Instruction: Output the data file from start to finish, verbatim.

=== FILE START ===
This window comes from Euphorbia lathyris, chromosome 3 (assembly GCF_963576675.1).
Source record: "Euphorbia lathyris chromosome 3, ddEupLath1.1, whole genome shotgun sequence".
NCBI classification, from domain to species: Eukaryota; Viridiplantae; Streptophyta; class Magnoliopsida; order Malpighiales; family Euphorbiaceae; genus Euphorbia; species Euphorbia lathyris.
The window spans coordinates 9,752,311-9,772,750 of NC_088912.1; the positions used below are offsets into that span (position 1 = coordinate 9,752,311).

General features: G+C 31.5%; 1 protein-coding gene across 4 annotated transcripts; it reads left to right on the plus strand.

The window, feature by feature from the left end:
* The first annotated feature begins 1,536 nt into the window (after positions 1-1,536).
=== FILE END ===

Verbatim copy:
This window comes from Euphorbia lathyris, chromosome 3 (assembly GCF_963576675.1).
Source record: "Euphorbia lathyris chromosome 3, ddEupLath1.1, whole genome shotgun sequence".
NCBI classification, from domain to species: Eukaryota; Viridiplantae; Streptophyta; class Magnoliopsida; order Malpighiales; family Euphorbiaceae; genus Euphorbia; species Euphorbia lathyris.
The window spans coordinates 9,752,311-9,772,750 of NC_088912.1; the positions used below are offsets into that span (position 1 = coordinate 9,752,311).

General features: G+C 31.5%; 1 protein-coding gene across 4 annotated transcripts; it reads left to right on the plus strand.

The window, feature by feature from the left end:
* The first annotated feature begins 1,536 nt into the window (after positions 1-1,536).